Neurosurgeon entrepreneurs may contemplate addressing business knowledge gaps with a Master of Business Administration (MBA) degree. On the one hand, an MBA is a costly and time-consuming addition to an already expensive and lengthy path toward becoming a physician. There is also no dearth of real-world examples, Dr. Adler being one of them, to prove that an MBA is not necessary to be a successful entrepreneur. Nonetheless, an MBA provides physicians with the ability to speak the language of business and opportunity to forge relationships with individuals outside of medicine, both of which are highly valued by investors and others in the business world. In no way does an MBA guarantee entrepreneurial success, but it imparts greater credibility to physicians outside of the health care environment than they would have otherwise had. In the end, there is no one correct path, only tools available to reach the desired goal.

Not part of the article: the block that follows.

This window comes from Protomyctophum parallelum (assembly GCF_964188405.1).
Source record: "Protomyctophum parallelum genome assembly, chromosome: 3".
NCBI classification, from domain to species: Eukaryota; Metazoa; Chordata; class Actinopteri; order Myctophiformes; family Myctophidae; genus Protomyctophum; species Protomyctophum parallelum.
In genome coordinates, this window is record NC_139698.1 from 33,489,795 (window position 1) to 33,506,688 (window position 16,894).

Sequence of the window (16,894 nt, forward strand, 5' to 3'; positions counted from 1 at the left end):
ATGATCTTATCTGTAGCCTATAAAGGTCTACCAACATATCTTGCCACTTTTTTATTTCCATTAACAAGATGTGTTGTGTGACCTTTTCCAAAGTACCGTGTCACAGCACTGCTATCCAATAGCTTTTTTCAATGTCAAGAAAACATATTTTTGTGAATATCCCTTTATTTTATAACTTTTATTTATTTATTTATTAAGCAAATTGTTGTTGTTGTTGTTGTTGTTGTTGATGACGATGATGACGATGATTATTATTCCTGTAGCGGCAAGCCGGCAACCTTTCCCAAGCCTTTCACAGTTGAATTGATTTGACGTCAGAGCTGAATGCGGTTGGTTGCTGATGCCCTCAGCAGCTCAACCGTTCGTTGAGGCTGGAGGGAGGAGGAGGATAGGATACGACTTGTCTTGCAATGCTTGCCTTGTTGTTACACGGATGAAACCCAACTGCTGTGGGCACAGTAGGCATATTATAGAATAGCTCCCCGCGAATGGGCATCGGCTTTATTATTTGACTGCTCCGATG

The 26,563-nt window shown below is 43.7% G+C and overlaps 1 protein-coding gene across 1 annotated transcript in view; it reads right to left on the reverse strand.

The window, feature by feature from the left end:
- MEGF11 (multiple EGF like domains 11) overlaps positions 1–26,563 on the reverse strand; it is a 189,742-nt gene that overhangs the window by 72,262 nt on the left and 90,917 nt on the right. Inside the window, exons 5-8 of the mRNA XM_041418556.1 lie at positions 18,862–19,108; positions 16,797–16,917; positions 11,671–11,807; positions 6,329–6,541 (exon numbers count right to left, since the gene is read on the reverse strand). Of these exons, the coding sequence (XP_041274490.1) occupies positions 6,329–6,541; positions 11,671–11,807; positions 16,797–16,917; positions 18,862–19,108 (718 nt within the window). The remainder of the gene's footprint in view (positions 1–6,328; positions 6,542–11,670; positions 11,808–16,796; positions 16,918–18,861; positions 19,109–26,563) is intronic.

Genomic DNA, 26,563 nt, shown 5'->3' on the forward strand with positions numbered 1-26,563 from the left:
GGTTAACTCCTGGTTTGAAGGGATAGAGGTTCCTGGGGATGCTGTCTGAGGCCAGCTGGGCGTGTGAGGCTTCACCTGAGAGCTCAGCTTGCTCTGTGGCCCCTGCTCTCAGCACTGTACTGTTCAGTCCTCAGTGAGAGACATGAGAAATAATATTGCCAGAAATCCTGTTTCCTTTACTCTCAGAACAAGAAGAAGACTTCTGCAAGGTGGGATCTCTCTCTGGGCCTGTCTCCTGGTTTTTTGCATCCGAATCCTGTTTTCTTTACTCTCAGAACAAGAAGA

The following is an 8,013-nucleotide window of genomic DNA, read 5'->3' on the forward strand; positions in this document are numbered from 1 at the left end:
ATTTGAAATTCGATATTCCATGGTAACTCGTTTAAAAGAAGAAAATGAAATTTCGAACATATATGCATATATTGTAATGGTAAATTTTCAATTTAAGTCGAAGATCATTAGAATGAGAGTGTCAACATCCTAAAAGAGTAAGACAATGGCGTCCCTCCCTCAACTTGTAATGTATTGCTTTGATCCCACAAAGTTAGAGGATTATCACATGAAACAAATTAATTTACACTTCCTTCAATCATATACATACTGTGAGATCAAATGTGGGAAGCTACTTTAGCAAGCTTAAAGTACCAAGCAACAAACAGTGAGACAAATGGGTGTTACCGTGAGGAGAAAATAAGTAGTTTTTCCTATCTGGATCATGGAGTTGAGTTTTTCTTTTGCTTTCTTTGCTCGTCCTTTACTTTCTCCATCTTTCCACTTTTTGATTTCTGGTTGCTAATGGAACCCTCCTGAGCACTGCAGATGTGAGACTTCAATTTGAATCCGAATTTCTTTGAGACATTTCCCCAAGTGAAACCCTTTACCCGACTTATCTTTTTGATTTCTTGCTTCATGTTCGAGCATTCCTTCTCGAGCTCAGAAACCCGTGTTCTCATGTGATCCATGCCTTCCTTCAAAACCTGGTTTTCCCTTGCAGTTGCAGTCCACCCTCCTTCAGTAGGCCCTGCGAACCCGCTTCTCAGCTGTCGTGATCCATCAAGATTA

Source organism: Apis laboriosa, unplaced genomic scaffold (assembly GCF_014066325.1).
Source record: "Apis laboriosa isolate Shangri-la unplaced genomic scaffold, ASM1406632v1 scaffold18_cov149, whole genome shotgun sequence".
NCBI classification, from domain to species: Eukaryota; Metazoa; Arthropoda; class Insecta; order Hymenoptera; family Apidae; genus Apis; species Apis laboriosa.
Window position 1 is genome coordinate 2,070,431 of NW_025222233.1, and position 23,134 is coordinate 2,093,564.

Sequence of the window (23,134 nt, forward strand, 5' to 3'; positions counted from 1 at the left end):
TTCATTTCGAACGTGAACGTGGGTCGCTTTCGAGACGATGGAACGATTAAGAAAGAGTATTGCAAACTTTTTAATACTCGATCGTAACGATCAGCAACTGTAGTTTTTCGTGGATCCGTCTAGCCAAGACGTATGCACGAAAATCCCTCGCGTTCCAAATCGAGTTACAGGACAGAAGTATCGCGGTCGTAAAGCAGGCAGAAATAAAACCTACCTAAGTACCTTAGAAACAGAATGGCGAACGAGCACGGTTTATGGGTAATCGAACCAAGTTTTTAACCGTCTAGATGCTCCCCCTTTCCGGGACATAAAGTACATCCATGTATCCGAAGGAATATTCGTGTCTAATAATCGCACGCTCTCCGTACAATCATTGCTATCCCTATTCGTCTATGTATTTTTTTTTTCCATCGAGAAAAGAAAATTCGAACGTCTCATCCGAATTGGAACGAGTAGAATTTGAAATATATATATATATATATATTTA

Ultimately, there will forever be those individuals who doubt your ability to be both a successful entrepreneur and practicing or aspiring neurosurgeon. However, one has to look no further than Dr. Adler to find an example of a neurosurgeon who has successfully commercialized an innovation. Perhaps, we only need to embody his words to attain similar success, “Sometimes an entrepreneur, always a neurosurgeon.”

Prateek Agarwal, AB
MD/MBA Student at the University of Pennsylvania
Co-Founder of Sanguis, a company working to develop a cost-effective, at-home medical device for patients receiving chemotherapy to regularly monitor their neutrophil counts.